The building of the Berlin Wall
During the 1950s, the City of Berlin was still divided into a Western zone, consisting of the American, British and French sectors, and a Soviet zone. Berlin constituted a thermometer during every international crisis, registering the degree of seriousness of the crisis. The Western Allied powers were determined to uphold their rights in the former capital of the Reich. For the Communist Government of the German Democratic Republic (GDR), West Berlin was a constant provocation, as it was an easy escape route for many East Germans who wanted to flee the country.
In 1953, production levels in the German Democratic Republic (GDR) were poor. In order to stimulate production, the Socialist Unity Party (SED), led by the Stalinist Walter Ulbricht, imposed increasingly severe working conditions on the workforce. However, he did not offer in exchange any prospect of an improvement in the people’s standard of living. East Berliners noted with envy the ever-increasing economic prosperity in the Western sectors.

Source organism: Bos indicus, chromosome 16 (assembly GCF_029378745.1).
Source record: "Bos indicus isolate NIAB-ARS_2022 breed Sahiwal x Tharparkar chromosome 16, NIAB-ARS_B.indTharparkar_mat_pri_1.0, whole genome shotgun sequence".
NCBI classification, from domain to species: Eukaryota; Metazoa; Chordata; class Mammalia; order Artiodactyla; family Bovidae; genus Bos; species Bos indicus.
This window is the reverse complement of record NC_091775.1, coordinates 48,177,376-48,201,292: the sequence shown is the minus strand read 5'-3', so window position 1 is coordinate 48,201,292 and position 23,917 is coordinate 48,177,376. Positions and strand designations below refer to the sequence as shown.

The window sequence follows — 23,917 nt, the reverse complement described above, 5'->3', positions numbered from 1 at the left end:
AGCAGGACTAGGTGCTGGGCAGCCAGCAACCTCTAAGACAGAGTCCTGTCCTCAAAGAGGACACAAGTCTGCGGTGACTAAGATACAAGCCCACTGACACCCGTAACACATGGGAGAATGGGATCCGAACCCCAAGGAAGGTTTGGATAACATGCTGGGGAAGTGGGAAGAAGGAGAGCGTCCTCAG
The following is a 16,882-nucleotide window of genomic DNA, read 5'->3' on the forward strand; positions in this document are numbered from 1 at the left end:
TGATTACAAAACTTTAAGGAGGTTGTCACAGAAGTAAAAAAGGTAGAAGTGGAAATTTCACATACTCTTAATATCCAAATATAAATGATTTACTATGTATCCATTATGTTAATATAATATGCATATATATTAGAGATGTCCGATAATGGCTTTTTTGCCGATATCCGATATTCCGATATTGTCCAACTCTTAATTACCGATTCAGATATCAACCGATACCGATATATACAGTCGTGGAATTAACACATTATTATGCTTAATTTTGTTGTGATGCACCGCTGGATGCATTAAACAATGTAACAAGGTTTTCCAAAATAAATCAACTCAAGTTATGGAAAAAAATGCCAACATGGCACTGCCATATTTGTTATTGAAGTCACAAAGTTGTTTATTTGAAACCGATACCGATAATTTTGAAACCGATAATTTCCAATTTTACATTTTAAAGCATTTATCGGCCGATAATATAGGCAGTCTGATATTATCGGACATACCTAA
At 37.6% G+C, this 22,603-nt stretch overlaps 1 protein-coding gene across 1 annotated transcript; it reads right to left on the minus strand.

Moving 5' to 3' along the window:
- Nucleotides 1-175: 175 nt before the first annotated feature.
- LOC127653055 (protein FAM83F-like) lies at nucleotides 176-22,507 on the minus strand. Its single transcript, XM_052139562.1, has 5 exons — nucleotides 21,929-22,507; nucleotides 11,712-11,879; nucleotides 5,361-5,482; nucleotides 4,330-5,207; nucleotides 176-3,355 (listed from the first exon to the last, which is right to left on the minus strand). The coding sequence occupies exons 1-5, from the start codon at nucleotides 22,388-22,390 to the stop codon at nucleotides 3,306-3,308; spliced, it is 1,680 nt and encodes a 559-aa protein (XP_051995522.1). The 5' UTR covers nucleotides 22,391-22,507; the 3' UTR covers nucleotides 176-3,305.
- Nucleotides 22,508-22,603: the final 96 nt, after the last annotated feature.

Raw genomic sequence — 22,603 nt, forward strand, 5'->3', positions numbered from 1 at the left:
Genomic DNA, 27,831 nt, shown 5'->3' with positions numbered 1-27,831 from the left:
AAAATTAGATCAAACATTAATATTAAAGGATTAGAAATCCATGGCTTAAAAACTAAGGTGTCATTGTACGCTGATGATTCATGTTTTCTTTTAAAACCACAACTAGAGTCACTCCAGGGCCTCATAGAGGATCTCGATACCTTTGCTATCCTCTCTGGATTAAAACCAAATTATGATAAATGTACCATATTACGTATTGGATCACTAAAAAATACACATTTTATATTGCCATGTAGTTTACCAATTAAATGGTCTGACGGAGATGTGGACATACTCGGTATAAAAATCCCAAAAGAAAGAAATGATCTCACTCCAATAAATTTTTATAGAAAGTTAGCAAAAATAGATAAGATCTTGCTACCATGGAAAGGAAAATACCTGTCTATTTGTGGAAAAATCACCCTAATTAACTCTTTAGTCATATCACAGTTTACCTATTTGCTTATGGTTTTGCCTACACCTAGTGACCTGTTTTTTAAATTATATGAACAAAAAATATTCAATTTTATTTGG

On 16 and 17 June 1953, strikes broke out in East Berlin and spread rapidly throughout East Germany. These uprisings, however, were brutally put down by Soviet troops, leaving many dead and injured. The defeat of the June 1953 riots resulted in several hundred thousand East Germans fleeing to the Federal Republic of Germany (FRG). More than two million people had crossed from East to West in less than ten years.
In order to stop this mass exodus, which particularly weakened the country’s economy, the GDR finally prevented people crossing to the West. During the night of 12 to 13 August 1961, East German workers, flanked by soldiers, built a wall between East and West Berlin that made passage impossible.
The Western powers, resigned, could only register their verbal protests. During a visit to Berlin on 26 June 1963, US President John F. Kennedy expressed his sympathy for West Berlin by declaring ‘Ich bin ein Berliner’.
In practice, it was virtually impossible to cross the ‘wall of shame’. This closed border became the most tangible symbol of the Cold War and the division of Europe.